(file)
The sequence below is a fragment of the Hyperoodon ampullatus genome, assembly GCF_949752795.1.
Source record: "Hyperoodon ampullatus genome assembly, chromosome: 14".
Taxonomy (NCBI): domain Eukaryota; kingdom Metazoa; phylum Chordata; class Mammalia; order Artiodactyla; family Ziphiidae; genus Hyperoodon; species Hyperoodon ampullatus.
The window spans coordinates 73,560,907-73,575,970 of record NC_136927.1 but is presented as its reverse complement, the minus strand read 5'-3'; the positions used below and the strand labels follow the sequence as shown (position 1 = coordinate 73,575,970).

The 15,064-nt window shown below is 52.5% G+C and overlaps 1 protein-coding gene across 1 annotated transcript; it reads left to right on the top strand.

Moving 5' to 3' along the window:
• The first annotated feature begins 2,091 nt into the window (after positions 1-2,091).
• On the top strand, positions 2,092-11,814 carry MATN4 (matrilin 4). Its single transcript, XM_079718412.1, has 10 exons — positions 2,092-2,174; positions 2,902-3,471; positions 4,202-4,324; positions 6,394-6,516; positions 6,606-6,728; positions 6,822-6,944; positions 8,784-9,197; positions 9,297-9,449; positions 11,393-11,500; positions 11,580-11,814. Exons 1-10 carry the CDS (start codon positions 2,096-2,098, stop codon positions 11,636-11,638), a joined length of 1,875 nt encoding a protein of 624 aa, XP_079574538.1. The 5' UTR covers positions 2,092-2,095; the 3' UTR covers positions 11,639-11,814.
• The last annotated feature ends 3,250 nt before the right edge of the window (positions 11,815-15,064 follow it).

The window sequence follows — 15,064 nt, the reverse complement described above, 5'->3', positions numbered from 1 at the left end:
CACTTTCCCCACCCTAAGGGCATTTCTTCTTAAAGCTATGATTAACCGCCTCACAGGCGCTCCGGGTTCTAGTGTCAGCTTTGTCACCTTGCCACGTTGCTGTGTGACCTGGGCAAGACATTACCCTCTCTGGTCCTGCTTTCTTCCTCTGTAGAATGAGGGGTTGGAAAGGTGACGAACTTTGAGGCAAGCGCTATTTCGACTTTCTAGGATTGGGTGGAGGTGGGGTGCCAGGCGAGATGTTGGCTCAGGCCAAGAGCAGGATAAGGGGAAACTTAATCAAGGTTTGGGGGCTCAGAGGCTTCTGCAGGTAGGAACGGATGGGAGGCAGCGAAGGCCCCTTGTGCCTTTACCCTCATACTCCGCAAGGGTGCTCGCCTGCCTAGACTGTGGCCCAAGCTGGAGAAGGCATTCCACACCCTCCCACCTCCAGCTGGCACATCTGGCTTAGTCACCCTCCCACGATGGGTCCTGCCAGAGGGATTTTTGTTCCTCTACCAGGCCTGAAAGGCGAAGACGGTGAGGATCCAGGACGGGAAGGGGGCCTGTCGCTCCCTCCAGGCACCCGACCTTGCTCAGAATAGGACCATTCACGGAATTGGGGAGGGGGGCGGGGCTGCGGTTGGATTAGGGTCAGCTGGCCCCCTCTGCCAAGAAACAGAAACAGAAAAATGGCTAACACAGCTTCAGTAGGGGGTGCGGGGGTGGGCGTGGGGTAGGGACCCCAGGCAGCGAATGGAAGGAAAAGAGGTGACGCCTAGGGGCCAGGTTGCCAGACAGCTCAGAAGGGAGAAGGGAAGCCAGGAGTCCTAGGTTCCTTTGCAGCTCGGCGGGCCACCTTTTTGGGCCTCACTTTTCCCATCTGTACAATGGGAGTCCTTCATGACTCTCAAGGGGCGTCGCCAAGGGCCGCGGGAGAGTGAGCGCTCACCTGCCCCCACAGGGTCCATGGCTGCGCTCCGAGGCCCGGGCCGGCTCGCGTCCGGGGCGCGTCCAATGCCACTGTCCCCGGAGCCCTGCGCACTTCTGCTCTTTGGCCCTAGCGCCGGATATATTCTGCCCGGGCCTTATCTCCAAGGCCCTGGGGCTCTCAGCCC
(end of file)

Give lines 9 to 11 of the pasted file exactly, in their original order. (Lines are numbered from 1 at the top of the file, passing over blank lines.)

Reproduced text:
• The last annotated feature ends 3,250 nt before the right edge of the window (positions 11,815-15,064 follow it).

The window sequence follows — 15,064 nt, the reverse complement described above, 5'->3', positions numbered from 1 at the left end:
CACTTTCCCCACCCTAAGGGCATTTCTTCTTAAAGCTATGATTAACCGCCTCACAGGCGCTCCGGGTTCTAGTGTCAGCTTTGTCACCTTGCCACGTTGCTGTGTGACCTGGGCAAGACATTACCCTCTCTGGTCCTGCTTTCTTCCTCTGTAGAATGAGGGGTTGGAAAGGTGACGAACTTTGAGGCAAGCGCTATTTCGACTTTCTAGGATTGGGTGGAGGTGGGGTGCCAGGCGAGATGTTGGCTCAGGCCAAGAGCAGGATAAGGGGAAACTTAATCAAGGTTTGGGGGCTCAGAGGCTTCTGCAGGTAGGAACGGATGGGAGGCAGCGAAGGCCCCTTGTGCCTTTACCCTCATACTCCGCAAGGGTGCTCGCCTGCCTAGACTGTGGCCCAAGCTGGAGAAGGCATTCCACACCCTCCCACCTCCAGCTGGCACATCTGGCTTAGTCACCCTCCCACGATGGGTCCTGCCAGAGGGATTTTTGTTCCTCTACCAGGCCTGAAAGGCGAAGACGGTGAGGATCCAGGACGGGAAGGGGGCCTGTCGCTCCCTCCAGGCACCCGACCTTGCTCAGAATAGGACCATTCACGGAATTGGGGAGGGGGGCGGGGCTGCGGTTGGATTAGGGTCAGCTGGCCCCCTCTGCCAAGAAACAGAAACAGAAAAATGGCTAACACAGCTTCAGTAGGGGGTGCGGGGGTGGGCGTGGGGTAGGGACCCCAGGCAGCGAATGGAAGGAAAAGAGGTGACGCCTAGGGGCCAGGTTGCCAGACAGCTCAGAAGGGAGAAGGGAAGCCAGGAGTCCTAGGTTCCTTTGCAGCTCGGCGGGCCACCTTTTTGGGCCTCACTTTTCCCATCTGTACAATGGGAGTCCTTCATGACTCTCAAGGGGCGTCGCCAAGGGCCGCGGGAGAGTGAGCGCTCACCTGCCCCCACAGGGTCCATGGCTGCGCTCCGAGGCCCGGGCCGGCTCGCGTCCGGGGCGCGTCCAATGCCACTGTCCCCGGAGCCCTGCGCACTTCTGCTCTTTGGCCCTAGCGCCGGATATATTCTGCCCGGGCCTTATCTCCAAGGCCCTGGGGCTCTCAGCCC